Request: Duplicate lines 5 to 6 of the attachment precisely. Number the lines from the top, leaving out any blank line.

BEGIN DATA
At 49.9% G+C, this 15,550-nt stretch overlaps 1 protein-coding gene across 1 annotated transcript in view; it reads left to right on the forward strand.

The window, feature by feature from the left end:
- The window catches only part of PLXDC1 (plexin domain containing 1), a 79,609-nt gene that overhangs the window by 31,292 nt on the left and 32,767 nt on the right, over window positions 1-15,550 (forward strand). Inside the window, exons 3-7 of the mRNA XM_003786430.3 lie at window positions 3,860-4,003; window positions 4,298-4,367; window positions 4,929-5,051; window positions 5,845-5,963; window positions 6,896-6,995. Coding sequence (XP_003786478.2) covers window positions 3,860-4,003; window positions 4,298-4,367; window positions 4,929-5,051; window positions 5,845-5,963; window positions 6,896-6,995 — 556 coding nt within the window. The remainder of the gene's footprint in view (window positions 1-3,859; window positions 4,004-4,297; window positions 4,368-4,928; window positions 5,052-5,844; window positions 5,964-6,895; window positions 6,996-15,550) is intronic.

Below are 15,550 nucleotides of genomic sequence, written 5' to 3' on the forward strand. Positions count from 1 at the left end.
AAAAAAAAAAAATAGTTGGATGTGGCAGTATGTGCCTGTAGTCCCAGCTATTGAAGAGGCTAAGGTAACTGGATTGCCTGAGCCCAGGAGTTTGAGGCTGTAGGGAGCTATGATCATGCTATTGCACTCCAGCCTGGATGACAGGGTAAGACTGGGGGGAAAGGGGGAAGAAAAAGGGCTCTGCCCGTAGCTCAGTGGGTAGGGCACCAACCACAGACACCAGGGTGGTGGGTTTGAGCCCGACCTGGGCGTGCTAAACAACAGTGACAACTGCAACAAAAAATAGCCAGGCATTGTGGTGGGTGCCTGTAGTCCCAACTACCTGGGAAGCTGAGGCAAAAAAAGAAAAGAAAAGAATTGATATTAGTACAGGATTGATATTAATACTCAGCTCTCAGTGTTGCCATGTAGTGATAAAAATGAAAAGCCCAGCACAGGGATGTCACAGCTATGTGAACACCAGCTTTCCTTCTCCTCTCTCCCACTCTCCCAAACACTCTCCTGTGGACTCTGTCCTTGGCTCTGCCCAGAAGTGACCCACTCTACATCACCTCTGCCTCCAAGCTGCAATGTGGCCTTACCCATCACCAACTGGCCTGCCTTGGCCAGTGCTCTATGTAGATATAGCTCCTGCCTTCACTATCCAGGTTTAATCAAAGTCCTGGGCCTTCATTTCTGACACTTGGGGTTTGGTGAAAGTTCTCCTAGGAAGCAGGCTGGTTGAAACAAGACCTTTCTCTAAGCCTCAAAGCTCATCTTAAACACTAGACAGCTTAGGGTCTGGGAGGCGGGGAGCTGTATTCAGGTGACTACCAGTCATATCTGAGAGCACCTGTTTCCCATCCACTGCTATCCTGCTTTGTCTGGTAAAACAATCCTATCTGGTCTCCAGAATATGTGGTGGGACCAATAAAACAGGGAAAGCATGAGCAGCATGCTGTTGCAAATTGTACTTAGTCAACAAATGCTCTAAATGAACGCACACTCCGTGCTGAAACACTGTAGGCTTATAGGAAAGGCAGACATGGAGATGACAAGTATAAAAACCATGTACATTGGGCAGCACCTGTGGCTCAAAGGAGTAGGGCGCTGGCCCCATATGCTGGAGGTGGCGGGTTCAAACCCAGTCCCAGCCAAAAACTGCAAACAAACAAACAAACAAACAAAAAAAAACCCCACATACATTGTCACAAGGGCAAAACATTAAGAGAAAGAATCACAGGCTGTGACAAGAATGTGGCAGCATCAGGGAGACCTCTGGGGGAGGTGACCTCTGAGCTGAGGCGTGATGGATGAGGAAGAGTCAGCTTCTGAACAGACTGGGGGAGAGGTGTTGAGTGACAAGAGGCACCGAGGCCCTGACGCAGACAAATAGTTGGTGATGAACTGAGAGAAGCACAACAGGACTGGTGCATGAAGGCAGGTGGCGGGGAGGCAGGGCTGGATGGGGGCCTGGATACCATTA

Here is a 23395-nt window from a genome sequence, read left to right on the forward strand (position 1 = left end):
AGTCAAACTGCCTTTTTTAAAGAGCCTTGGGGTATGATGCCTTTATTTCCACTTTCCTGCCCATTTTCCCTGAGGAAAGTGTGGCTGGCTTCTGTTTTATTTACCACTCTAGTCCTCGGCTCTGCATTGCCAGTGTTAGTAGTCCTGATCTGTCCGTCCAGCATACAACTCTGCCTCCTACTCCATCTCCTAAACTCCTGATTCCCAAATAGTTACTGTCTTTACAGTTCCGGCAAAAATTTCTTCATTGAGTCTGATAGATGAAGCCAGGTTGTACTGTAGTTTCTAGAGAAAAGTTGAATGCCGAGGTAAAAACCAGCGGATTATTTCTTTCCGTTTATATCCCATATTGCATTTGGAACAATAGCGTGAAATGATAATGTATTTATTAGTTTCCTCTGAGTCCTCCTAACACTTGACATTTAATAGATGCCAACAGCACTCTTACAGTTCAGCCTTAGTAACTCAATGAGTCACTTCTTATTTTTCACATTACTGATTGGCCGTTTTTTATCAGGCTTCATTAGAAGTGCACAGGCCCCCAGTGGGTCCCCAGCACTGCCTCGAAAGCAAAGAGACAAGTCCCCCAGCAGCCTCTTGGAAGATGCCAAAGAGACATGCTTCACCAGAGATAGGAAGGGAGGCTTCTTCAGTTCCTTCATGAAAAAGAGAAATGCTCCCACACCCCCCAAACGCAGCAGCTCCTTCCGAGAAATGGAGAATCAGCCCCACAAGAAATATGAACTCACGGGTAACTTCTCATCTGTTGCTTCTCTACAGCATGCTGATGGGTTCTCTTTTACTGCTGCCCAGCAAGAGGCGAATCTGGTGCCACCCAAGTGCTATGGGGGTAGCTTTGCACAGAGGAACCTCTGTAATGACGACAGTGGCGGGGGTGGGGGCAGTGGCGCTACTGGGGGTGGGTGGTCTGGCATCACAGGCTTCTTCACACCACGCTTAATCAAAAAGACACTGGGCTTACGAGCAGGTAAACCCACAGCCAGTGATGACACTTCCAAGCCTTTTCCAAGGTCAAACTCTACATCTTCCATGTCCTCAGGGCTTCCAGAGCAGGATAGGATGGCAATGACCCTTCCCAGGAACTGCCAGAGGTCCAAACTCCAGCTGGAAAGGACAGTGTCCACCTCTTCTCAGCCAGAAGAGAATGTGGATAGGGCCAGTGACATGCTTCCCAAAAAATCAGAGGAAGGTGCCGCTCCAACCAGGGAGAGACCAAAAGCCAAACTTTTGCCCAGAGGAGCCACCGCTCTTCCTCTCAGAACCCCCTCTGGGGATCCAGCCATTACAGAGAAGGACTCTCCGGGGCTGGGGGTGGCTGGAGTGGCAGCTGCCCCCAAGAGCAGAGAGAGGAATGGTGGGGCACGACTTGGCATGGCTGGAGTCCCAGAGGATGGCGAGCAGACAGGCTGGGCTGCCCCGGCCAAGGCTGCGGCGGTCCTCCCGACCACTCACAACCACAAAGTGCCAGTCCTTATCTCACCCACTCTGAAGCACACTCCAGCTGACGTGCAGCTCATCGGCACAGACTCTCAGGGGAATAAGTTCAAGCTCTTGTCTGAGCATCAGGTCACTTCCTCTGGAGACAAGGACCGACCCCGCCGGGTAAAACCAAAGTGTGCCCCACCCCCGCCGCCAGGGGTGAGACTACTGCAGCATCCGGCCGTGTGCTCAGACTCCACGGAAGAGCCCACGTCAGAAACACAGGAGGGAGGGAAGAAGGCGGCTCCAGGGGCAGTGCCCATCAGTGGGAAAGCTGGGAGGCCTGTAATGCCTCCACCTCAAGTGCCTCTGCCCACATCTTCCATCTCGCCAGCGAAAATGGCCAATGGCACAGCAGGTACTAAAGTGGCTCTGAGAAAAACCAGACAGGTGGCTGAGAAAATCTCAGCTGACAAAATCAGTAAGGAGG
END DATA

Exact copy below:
AAAAAAAAAAAATAGTTGGATGTGGCAGTATGTGCCTGTAGTCCCAGCTATTGAAGAGGCTAAGGTAACTGGATTGCCTGAGCCCAGGAGTTTGAGGCTGTAGGGAGCTATGATCATGCTATTGCACTCCAGCCTGGATGACAGGGTAAGACTGGGGGGAAAGGGGGAAGAAAAAGGGCTCTGCCCGTAGCTCAGTGGGTAGGGCACCAACCACAGACACCAGGGTGGTGGGTTTGAGCCCGACCTGGGCGTGCTAAACAACAGTGACAACTGCAACAAAAAATAGCCAGGCATTGTGGTGGGTGCCTGTAGTCCCAACTACCTGGGAAGCTGAGGCAAAAAAAGAAAAGAAAAGAATTGATATTAGTACAGGATTGATATTAATACTCAGCTCTCAGTGTTGCCATGTAGTGATAAAAATGAAAAGCCCAGCACAGGGATGTCACAGCTATGTGAACACCAGCTTTCCTTCTCCTCTCTCCCACTCTCCCAAACACTCTCCTGTGGACTCTGTCCTTGGCTCTGCCCAGAAGTGACCCACTCTACATCACCTCTGCCTCCAAGCTGCAATGTGGCCTTACCCATCACCAACTGGCCTGCCTTGGCCAGTGCTCTATGTAGATATAGCTCCTGCCTTCACTATCCAGGTTTAATCAAAGTCCTGGGCCTTCATTTCTGACACTTGGGGTTTGGTGAAAGTTCTCCTAGGAAGCAGGCTGGTTGAAACAAGACCTTTCTCTAAGCCTCAAAGCTCATCTTAAACACTAGACAGCTTAGGGTCTGGGAGGCGGGGAGCTGTATTCAGGTGACTACCAGTCATATCTGAGAGCACCTGTTTCCCATCCACTGCTATCCTGCTTTGTCTGGTAAAACAATCCTATCTGGTCTCCAGAATATGTGGTGGGACCAATAAAACAGGGAAAGCATGAGCAGCATGCTGTTGCAAATTGTACTTAGTCAACAAATGCTCTAAATGAACGCACACTCCGTGCTGAAACACTGTAGGCTTATAGGAAAGGCAGACATGGAGATGACAAGTATAAAAACCATGTACATTGGGCAGCACCTGTGGCTCAAAGGAGTAGGGCGCTGGCCCCATATGCTGGAGGTGGCGGGTTCAAACCCAGTCCCAGCCAAAAACTGCAAACAAACAAACAAACAAACAAAAAAAAACCCCACATACATTGTCACAAGGGCAAAACATTAAGAGAAAGAATCACAGGCTGTGACAAGAATGTGGCAGCATCAGGGAGACCTCTGGGGGAGGTGACCTCTGAGCTGAGGCGTGATGGATGAGGAAGAGTCAGCTTCTGAACAGACTGGGGGAGAGGTGTTGAGTGACAAGAGGCACCGAGGCCCTGACGCAGACAAATAGTTGGTGATGAACTGAGAGAAGCACAACAGGACTGGTGCATGAAGGCAGGTGGCGGGGAGGCAGGGCTGGATGGGGGCCTGGATACCATTA

Here is a 23395-nt window from a genome sequence, read left to right on the forward strand (position 1 = left end):